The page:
European Criminal Law After Brexit
Criminal Law Forum
MetadataShow full item record
The victory for the ‘Brexit’ vote in the referendum last June has sent shockwaves around Europe. The initial shock has given way for some to the realisation of the legal and constitutional complexity of untangling the UK’s relationship with the EU and re-engineering this relationship for a post-Brexit era, an era when the UK will be a third country for the EU. The legal challenges underpinning the reconfiguration of the UK’s relationship with the EU are manifold, and, in many areas of EU law, they are interwoven with a series of practical and operational challenges. One of these areas is European criminal law, where post-Brexit complexity is compounded by ongoing constitutional complexity underpinning the UK’s participation in the EU acquis while remaining an EU member state. Taking into account these complexities, this article will attempt to assess the future of European criminal law after Brexit. In order to do so, the article will focus on four main questions: what are the current constitutional complexities in the UK’s participation in European criminal law (Sections I–III)? What will be the impact of Brexit on domestic criminal law and security in the UK (Section IV)? What are the possible legal avenues for EU-UK post-Brexit co-operation in the field of criminal law (Section V)? And what, if any, will be the impact of Brexit on the shaping and development of European criminal law in the future (Section VI)? By way of conclusion (Section VII), the article will attempt to synthesise the threads and common themes arising from the preceding sections, by emphasising the continuum of legal complexity from pre-to post-Brexit developments and casting light on the paradox of the UK’s position after Brexit: if the UK wishes to continue participating in EU criminal law instruments and mechanisms, or to develop equivalent mechanisms of co-operation, the UK will have to comply with more EU instruments as a non-EU country compared to those it is bound by under its current status as an EU member state – ironically, ongoing links with the EU post-Brexit will spell the end of the UK’s current ‘pick-and-choose’ approach to European integration in criminal matters. Professor of European Criminal Law, Head of the Department of Law, Dean for Research (Humanities and Social Sciences), Queen Mary University of London. – The article builds upon and updates V Mitsilegas, ‘The Uneasy Relationship between the UK and European Criminal Law. From Opt-outs to Brexit?’ (2016) 63 Criminal Law Review 517-36. E-mail: firstname.lastname@example.org.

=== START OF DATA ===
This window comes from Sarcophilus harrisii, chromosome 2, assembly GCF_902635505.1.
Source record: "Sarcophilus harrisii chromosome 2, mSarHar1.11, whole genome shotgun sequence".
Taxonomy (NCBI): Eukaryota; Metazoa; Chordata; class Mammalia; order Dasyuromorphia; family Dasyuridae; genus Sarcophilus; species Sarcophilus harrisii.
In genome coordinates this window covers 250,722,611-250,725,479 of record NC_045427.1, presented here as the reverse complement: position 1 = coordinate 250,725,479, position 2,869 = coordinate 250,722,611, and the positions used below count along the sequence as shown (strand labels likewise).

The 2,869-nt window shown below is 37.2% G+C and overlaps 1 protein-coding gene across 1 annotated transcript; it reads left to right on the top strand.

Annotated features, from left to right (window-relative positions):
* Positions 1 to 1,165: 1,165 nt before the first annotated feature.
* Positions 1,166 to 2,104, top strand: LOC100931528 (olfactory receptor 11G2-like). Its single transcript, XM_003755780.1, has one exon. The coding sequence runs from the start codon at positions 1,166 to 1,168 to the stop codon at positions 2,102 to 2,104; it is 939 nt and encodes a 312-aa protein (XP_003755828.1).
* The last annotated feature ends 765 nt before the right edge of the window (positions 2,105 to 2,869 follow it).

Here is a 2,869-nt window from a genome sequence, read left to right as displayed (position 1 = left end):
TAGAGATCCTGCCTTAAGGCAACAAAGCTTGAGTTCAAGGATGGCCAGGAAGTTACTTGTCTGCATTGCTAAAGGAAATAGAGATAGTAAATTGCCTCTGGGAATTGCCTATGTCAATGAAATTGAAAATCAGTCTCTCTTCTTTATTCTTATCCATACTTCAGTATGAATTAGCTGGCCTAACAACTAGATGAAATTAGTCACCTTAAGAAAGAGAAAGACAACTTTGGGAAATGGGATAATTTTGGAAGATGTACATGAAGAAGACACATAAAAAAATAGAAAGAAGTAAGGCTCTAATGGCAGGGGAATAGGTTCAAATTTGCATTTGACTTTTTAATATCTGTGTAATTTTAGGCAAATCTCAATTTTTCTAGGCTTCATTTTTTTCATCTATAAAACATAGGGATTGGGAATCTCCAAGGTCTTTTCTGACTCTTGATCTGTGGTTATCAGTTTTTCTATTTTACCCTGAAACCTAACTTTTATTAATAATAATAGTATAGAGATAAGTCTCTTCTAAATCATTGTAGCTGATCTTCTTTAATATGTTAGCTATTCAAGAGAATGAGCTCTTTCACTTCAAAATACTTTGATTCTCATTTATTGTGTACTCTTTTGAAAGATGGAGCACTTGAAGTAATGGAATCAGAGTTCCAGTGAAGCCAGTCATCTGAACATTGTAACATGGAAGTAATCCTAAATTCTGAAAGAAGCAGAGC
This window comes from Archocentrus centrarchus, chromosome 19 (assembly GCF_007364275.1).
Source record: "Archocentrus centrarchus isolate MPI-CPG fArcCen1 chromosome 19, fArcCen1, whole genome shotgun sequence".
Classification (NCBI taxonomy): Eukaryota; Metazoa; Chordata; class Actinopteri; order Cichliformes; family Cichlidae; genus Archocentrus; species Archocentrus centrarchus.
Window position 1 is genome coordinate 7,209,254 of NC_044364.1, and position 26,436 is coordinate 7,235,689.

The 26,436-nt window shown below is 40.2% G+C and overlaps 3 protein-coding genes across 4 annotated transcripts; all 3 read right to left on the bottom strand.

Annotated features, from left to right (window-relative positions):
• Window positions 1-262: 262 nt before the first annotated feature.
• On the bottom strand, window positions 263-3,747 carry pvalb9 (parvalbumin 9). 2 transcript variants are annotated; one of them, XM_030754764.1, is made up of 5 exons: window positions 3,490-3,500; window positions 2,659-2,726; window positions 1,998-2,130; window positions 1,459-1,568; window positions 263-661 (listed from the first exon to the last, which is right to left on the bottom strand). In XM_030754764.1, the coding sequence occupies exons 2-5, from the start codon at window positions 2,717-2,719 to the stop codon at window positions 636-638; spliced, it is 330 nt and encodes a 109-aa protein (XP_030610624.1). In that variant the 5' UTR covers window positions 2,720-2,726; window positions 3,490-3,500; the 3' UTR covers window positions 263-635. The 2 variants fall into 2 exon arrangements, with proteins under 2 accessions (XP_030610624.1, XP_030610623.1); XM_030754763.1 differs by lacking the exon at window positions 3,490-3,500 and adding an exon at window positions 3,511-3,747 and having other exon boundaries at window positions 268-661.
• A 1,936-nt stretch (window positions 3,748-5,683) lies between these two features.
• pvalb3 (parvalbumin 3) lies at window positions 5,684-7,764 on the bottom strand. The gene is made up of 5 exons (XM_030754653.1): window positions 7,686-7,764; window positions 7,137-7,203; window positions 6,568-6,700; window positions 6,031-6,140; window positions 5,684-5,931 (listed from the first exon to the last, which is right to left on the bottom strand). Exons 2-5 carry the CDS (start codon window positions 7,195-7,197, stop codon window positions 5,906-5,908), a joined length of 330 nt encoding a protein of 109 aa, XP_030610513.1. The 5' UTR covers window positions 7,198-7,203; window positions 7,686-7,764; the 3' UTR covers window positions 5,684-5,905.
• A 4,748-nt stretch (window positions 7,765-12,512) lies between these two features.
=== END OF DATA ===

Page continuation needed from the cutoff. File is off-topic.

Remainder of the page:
- Department of Law